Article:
(2) Handle Fit:  The handle is ergonomically shaped, so that it's intended for a full-handed grip, with the hand held back from the blade. Held that way, it's comfortable.  This knife is awkward at best for a pinch grip.  (A pinch grip can be done, but it's a completely different feel from the standard western-style rounded box style handle pinch grip).


(3) Blade Sharpening:   The molded handle, with its "bolster" creates a pain-in-the-neck when sharpening at the heel of the blade.  There is a 1/4 inch clearance from the bottom of the "bolster" to the projection back of the blade edge.  However, the "bolster" is a full half-inch wide at the heel of the blade.  That will make blade sharpening using any stones very awkward.  The curvature of the "bolster" from the spine to the heel of the blade also is also awkward using the Edge Pro.  Whether there are similar problems with electric sharpeners remains to be tested.


One potential saving grace is that the "bolster" and the rest of the handle are plastic, rubber or other relatively soft materials, which appear to be easily removed or modified by utility knife (no special tooling required).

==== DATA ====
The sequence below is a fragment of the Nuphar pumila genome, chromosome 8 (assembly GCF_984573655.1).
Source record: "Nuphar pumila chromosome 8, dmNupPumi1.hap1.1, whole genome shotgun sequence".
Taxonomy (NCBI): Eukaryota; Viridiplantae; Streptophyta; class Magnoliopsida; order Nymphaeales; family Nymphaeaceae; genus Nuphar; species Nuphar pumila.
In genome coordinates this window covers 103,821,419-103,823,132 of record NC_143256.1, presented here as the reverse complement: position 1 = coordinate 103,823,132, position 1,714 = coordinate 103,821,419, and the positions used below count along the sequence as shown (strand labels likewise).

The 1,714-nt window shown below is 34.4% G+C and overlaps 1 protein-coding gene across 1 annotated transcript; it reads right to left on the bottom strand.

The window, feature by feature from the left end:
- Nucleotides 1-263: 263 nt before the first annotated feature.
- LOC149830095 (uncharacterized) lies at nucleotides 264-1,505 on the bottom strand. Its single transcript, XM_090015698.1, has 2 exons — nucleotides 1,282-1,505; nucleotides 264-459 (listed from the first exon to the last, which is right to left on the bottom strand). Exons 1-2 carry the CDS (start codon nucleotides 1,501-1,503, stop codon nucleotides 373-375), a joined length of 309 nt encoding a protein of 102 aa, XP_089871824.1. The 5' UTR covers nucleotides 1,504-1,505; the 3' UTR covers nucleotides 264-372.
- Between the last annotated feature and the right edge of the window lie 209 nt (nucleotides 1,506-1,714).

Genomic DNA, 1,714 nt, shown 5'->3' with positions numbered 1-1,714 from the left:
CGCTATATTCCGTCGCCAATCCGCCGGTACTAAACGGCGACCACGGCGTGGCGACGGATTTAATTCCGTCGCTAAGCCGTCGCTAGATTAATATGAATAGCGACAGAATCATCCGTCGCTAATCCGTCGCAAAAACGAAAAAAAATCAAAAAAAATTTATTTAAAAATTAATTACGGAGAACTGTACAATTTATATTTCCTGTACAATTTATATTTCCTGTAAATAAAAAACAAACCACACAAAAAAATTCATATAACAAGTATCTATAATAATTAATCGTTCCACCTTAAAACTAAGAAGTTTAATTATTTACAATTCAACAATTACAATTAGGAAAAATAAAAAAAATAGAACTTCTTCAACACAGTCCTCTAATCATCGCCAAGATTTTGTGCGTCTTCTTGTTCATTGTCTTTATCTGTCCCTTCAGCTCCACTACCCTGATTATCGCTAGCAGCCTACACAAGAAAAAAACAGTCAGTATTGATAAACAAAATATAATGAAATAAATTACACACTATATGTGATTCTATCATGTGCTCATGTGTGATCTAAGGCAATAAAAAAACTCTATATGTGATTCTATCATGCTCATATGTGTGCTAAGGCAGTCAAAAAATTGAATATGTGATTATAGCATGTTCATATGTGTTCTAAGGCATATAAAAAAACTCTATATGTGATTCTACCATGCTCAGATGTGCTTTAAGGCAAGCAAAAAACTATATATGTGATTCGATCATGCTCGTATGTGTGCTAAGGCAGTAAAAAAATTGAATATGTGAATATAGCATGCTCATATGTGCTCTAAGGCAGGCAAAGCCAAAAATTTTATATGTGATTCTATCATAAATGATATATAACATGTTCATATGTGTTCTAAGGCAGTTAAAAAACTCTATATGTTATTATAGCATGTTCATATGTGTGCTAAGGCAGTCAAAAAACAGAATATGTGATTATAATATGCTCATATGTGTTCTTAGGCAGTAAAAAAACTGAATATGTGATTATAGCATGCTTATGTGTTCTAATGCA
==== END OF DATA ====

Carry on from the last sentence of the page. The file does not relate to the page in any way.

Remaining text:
(4)  Availability - try as I might to find a chain of brick and mortar stores carrying it, the Wusthof PRO line of knives appears to only be available online.


Hope that might be of consideration.


Galley Swiller


(One additional note: City Kitchens is now completely closed)

post #16 of 16

I created account in order to say THANKS for this wonderful thread and hats off to people like BDL. Needed the exact info provided here and will continue to lurk for new discoveries. 


May your food always taste as you wanted it to.